* Keep a journal noting all of the ways you are fed – in the laughter with friends, in the opportunity to bear another’s burden, in telling the truth about your life, and in listening to the truth about another’s with compassionate curiosity. The words of Frederick Buechner echo in my hungry heart:
The place God calls you to is the place where your deep gladness and the world’s deep hunger meet.
4. You can never be sure of what’s in the water. The first task for the survivalists was to secure water. For some the first attempt disappointedly turned out to be sea water, unfit for consumption and dangerous for the body and the mind’s well-being. After finding what they hoped was a source of fresh water, they had to lug containers to their camp to boil for further safety. And even then . . . they had no guarantee of what was in the water. As I watch some of their mental toughness start to unravel, I go back and forth between wanting to yell at the TV (I realize this might reflect on my own mental well-being), “Boil your water twice,” or “Don’t drink that water polluted with dead fish and animal feces.”
We pretty much completely take for granted that we don’t have to boil our water or worry that it is salt water from a stinky pond filled with decay. But what do you drink when you’re alone? For years, I drank alcohol. Only alcoholics believe that a good reward for a long day is partaking of a toxic substance in isolation. Some days, though, I drink in the beauty of the world around me. I think often of the words of Jon Krakauer who wrote Into the Wild about his own survival in surveying some of the wildest and most beautiful places on earth. It was only as he was dying, suffering from mental anguish, that he acknowledged, “Happiness is only real when shared.”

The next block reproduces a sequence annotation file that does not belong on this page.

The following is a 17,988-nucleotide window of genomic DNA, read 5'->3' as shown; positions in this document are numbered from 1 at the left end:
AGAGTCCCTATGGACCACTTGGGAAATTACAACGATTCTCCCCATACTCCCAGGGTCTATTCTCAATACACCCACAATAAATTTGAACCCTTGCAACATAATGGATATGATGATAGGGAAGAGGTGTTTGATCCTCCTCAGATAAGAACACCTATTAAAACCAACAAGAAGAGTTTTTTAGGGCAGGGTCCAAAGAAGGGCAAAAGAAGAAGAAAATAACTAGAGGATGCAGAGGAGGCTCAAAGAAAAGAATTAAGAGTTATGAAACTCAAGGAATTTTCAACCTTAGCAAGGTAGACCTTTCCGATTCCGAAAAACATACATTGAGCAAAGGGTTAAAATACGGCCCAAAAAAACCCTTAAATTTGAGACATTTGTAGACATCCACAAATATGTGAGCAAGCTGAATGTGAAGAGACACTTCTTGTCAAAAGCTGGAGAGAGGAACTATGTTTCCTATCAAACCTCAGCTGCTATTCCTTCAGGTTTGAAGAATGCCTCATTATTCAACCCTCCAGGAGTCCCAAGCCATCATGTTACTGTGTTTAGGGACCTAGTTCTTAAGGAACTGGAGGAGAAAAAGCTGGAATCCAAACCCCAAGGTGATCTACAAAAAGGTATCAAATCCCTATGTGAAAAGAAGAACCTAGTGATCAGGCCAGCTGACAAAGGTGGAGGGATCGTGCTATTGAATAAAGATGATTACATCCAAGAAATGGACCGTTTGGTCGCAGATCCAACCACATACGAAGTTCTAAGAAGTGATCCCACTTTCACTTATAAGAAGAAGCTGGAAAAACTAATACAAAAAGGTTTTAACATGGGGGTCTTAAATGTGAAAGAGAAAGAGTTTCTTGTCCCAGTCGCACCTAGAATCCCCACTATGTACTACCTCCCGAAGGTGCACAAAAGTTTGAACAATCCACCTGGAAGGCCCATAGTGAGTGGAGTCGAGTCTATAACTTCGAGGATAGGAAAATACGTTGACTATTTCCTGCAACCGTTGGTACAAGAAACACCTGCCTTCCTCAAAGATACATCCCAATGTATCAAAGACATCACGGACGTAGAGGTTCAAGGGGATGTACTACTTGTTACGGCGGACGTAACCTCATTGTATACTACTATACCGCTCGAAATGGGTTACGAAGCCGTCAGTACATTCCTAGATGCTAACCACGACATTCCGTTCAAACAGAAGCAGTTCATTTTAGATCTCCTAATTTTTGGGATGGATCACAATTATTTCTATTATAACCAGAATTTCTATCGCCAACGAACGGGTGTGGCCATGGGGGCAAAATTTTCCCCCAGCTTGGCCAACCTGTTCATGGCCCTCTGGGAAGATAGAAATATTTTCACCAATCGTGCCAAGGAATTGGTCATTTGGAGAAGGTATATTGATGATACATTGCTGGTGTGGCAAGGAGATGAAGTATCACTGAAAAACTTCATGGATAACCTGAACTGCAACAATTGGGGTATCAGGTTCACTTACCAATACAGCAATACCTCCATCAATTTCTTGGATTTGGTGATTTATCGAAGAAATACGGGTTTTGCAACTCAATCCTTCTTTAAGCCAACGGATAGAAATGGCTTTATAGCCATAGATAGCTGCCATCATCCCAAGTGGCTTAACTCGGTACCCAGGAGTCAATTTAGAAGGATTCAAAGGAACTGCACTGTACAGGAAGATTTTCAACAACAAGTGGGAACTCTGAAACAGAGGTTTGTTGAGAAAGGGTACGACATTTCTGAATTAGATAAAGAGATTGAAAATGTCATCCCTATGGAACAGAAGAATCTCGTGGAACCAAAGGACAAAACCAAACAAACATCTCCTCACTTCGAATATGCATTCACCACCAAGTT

I have often wondered about the Living Water that Jesus promised to the woman in the New Testament story who came to the well . . . alone. He promised if she drank His water, she would never be thirsty again. That sounds good to me, but elusive. I have come to believe that the water Jesus was talking about was about drinking in His words of life and sharing that “drink” with others. Maybe you recall the unexpected ending to this story. After the lonely woman’s encounter with Jesus, she ran into town to the very people she had taken great care to isolate from, and invited them to the Living Water. She said, “Come, meet the Man who told me everything I did.” The tenderness of Jesus and His words of life compelled her to take those words to others – to not live alone.
How do we know what’s in the water?
* The only source of Living Water is Jesus. His words, stories, and love quench our thirst just enough to make us want to tell other thirsty people about this water, but even this water does not satiate us while we are here on this dusty planet. God intends to be investigated for eternity, and that means we have to return to the Source of living water over and over and over again. Theologian AB Simpson explains, “Christ is not a reservoir but a spring. His life is continual, active and ever passing on with an outflow as necessary as its inflow. If we do not perpetually draw the fresh supply from the Living Fountain, we shall either grow stagnant or empty, It is, therefore, not so much a perpetual fullness as a perpetual filling.”
* We need to be wary of any other “water” that promises life. It just might contain elements that will begin to disintegrate our well-being.